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Darfur observer shares horrors of modern genocide

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A UMNS Web-only photo by Matthew Oates

The Rev. Brian Witwer introduces Brian Steidle during an April 2 worship service at Aldersgate United Methodist Church in Fort Wayne, Ind.
April 18, 2006

By Matthew Oates*

FORT WAYNE, Ind. (UMNS) ? From September 2004 to February 2005, Brian Steidle was an eyewitness to genocide.

Steidle, a former U.S. Marine, served as an observer with the African Union to monitor the unsteady peace treaty in the Sudan and the situation of Darfur, an area the size of Texas located in western Sudan.

“We were there to monitor a cease-fire that was nonexistent,” he said.

During his six months there, Steidle wrote more than 80 reports, four of which reached the U.S. government, regarding the ethnic cleansing, continued attacks against tribes by government-supported militias and a mounting refugee crisis.

He talked about his experience in Sudan during a presentation — complete with graphic photographs, video and audio recordings — at Aldersgate United Methodist Church in Fort Wayne in early April.

LINK: Click to open full size version of image
A UMNS Web-only photo by Matthew Oates

Brian Steidle talks with Darfurian refugees following his presentation on the crisis in Sudan.

Steidle, who is traveling around the country to raise awareness about the situation in Darfur, was finishing up a tour across Indiana. His tour will culminate at the “Rally for Darfur” in Washington on April 30.

At Aldersgate Church, he shared events and stories of those who have no voice. One of his first reports was about locating refugees from a 15,000-member village that was attacked. The group of refugees was about an hour away from the village, seeking shelter from the sun under a giant tree.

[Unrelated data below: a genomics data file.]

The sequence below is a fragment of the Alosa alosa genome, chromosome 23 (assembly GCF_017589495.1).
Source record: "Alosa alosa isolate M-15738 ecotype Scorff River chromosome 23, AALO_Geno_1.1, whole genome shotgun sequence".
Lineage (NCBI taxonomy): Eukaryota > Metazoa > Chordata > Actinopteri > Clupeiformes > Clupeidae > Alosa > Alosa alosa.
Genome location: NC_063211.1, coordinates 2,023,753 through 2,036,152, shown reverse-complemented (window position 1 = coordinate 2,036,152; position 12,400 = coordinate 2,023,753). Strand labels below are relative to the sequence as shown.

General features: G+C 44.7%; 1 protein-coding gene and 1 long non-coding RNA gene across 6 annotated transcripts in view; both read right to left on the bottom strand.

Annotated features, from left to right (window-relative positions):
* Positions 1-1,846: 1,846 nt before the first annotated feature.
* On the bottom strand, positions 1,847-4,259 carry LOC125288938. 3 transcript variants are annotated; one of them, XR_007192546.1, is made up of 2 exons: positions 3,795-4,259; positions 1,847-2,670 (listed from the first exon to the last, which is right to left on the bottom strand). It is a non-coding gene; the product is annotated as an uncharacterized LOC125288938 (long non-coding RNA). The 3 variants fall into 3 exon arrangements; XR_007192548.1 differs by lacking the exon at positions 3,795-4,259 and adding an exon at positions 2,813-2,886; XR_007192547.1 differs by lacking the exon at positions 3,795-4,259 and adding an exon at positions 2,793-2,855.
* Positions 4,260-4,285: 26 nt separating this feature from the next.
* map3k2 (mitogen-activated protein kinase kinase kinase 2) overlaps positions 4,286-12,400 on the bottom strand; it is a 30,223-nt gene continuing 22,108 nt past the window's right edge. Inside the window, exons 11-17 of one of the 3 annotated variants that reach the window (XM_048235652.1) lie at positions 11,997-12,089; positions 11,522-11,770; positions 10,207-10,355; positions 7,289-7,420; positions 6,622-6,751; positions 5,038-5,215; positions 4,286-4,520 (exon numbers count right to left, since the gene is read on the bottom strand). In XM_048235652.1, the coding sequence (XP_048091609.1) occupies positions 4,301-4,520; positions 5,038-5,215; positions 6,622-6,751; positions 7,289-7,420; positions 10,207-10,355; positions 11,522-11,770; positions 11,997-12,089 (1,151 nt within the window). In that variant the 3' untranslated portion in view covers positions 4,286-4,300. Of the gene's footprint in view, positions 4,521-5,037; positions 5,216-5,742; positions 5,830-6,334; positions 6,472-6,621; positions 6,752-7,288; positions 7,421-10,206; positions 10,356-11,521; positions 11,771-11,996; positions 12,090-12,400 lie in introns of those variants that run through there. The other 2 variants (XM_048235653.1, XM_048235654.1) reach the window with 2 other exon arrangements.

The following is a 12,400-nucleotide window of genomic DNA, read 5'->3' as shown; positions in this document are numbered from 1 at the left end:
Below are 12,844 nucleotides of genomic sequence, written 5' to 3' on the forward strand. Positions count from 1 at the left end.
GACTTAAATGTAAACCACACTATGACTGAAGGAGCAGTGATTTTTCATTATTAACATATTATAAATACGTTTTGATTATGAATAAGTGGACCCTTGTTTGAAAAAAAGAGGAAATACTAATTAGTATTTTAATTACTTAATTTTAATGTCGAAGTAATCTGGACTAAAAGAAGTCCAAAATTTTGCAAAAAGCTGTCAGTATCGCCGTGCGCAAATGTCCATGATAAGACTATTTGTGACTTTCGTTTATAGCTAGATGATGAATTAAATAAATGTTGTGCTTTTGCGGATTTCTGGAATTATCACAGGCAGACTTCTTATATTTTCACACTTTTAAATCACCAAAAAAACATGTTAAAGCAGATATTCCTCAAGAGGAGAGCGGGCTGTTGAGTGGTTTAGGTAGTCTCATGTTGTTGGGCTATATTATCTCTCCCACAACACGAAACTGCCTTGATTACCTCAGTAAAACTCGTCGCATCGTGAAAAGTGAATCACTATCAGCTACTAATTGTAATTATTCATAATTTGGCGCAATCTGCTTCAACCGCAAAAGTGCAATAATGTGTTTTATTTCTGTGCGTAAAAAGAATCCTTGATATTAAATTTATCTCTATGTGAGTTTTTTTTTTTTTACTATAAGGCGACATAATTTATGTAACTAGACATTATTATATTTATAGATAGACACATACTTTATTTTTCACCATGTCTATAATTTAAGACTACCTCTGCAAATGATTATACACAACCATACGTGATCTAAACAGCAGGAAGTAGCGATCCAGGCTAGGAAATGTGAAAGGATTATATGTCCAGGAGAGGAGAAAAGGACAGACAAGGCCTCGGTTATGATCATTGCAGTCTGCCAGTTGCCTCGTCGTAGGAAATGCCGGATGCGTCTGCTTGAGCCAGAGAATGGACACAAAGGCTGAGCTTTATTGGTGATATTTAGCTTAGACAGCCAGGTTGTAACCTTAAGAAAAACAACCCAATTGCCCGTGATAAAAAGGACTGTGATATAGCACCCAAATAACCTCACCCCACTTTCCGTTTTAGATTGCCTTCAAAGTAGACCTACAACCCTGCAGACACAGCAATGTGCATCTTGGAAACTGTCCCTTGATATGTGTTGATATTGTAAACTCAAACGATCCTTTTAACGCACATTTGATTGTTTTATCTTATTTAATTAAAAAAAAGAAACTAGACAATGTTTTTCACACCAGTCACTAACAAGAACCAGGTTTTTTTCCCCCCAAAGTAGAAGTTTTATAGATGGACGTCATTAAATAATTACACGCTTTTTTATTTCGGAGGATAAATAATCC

Steidle and others assessed the humanitarian needs, even though they were not supposed to do that. “We felt it was necessary,” he said. Even newly orphaned 1-year-olds had been shot, beaten and bruised, he added.

Twenty-year civil war

Sudan has had only seven years of peace in its history since becoming independent from Great Britain in 1956. During the most recent 20-year civil war, more than 2 million people have been killed and more than 4 million have been displaced. In 1998, more than 100,000 people were killed and 250,000 starved to death.

The primary fighting is between the Sudanese government, which is Arab and based out of Khartoum, and black African tribes throughout the oil-rich south. The government is sponsoring militias called the Janjaweed, which are well-equipped and well-trained.

LINK: Click to open full size version of image
A UMNS Web-only photo by Matthew Oates

Darfurian and South Sudanese refugees listen to a presentation on the plight of their homeland.

“Whole tribes have been wiped out,” Steidle said. “The scale of this — those numbers are unfathomable. This is a large-scale military operation for the purpose of wiping out all black Africans in Darfur.”

Secondary fighting also continues between two rebel groups, the Sudan Liberation Movement/Army and the Justice and Equality Movement, and the government. The two groups are fighting for equal rights in the government, he said, but they are no match for government forces and are ill-equipped and ill-trained.